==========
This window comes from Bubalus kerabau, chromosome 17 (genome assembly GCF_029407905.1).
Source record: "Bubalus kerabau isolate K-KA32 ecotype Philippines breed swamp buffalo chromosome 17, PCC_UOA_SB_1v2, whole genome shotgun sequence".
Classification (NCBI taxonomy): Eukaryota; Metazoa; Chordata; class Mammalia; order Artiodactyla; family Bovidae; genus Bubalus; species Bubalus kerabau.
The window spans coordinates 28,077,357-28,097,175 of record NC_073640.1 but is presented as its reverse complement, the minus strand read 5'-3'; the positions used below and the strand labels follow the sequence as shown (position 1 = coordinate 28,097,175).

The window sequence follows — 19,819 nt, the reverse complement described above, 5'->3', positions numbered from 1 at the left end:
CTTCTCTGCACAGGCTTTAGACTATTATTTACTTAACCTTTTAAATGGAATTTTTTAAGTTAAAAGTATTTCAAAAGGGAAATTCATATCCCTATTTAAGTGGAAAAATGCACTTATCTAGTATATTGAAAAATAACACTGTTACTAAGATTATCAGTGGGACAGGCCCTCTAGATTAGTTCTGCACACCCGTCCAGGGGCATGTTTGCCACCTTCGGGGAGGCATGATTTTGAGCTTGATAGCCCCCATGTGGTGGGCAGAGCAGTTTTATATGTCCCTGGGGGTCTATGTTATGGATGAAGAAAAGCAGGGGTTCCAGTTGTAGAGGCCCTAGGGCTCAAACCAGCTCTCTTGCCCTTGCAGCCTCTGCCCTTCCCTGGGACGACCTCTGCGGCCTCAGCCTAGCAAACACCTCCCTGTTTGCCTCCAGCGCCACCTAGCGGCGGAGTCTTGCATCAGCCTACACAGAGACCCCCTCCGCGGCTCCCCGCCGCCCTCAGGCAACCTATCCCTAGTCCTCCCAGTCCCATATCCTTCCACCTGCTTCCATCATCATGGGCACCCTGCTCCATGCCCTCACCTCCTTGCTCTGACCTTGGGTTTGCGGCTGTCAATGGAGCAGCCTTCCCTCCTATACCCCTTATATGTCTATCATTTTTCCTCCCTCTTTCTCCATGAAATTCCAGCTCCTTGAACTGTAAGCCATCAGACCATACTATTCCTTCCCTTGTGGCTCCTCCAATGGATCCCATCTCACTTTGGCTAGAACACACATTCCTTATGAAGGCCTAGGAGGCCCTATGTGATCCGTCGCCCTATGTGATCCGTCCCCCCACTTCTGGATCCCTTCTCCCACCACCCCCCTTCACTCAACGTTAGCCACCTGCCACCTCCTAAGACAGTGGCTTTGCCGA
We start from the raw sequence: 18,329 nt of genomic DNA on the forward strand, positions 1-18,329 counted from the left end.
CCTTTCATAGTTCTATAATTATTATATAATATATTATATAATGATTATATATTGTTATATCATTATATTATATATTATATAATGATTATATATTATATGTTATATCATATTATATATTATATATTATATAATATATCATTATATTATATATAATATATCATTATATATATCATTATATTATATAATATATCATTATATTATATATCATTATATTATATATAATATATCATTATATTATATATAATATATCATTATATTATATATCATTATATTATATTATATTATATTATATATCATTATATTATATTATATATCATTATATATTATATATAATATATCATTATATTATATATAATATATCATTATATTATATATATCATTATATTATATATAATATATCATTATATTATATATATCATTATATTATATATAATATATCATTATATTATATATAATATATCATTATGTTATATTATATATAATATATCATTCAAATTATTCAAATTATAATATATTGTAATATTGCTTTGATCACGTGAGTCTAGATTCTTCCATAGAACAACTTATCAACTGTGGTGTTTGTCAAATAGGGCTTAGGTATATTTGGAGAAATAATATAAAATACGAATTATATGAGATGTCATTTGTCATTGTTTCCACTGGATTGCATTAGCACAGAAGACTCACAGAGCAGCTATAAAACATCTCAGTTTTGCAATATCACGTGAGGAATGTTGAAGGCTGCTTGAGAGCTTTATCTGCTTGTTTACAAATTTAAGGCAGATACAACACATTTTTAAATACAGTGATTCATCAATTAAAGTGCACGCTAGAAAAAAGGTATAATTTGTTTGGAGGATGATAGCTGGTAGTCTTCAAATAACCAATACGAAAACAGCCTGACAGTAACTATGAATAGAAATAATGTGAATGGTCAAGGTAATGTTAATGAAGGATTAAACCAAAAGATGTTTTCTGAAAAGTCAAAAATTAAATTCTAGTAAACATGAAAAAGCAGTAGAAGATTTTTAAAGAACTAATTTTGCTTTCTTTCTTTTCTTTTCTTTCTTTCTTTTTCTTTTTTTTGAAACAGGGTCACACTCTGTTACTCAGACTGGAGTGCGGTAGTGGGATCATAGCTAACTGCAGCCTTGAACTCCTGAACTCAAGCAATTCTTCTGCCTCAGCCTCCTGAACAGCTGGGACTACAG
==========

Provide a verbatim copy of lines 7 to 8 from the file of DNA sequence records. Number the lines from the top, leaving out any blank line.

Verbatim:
We start from the raw sequence: 18,329 nt of genomic DNA on the forward strand, positions 1-18,329 counted from the left end.
CCTTTCATAGTTCTATAATTATTATATAATATATTATATAATGATTATATATTGTTATATCATTATATTATATATTATATAATGATTATATATTATATGTTATATCATATTATATATTATATATTATATAATATATCATTATATTATATATAATATATCATTATATATATCATTATATTATATAATATATCATTATATTATATATCATTATATTATATATAATATATCATTATATTATATATAATATATCATTATATTATATATCATTATATTATATTATATTATATTATATATCATTATATTATATTATATATCATTATATATTATATATAATATATCATTATATTATATATAATATATCATTATATTATATATATCATTATATTATATATAATATATCATTATATTATATATATCATTATATTATATATAATATATCATTATATTATATATAATATATCATTATGTTATATTATATATAATATATCATTCAAATTATTCAAATTATAATATATTGTAATATTGCTTTGATCACGTGAGTCTAGATTCTTCCATAGAACAACTTATCAACTGTGGTGTTTGTCAAATAGGGCTTAGGTATATTTGGAGAAATAATATAAAATACGAATTATATGAGATGTCATTTGTCATTGTTTCCACTGGATTGCATTAGCACAGAAGACTCACAGAGCAGCTATAAAACATCTCAGTTTTGCAATATCACGTGAGGAATGTTGAAGGCTGCTTGAGAGCTTTATCTGCTTGTTTACAAATTTAAGGCAGATACAACACATTTTTAAATACAGTGATTCATCAATTAAAGTGCACGCTAGAAAAAAGGTATAATTTGTTTGGAGGATGATAGCTGGTAGTCTTCAAATAACCAATACGAAAACAGCCTGACAGTAACTATGAATAGAAATAATGTGAATGGTCAAGGTAATGTTAATGAAGGATTAAACCAAAAGATGTTTTCTGAAAAGTCAAAAATTAAATTCTAGTAAACATGAAAAAGCAGTAGAAGATTTTTAAAGAACTAATTTTGCTTTCTTTCTTTTCTTTTCTTTCTTTCTTTTTCTTTTTTTTGAAACAGGGTCACACTCTGTTACTCAGACTGGAGTGCGGTAGTGGGATCATAGCTAACTGCAGCCTTGAACTCCTGAACTCAAGCAATTCTTCTGCCTCAGCCTCCTGAACAGCTGGGACTACAG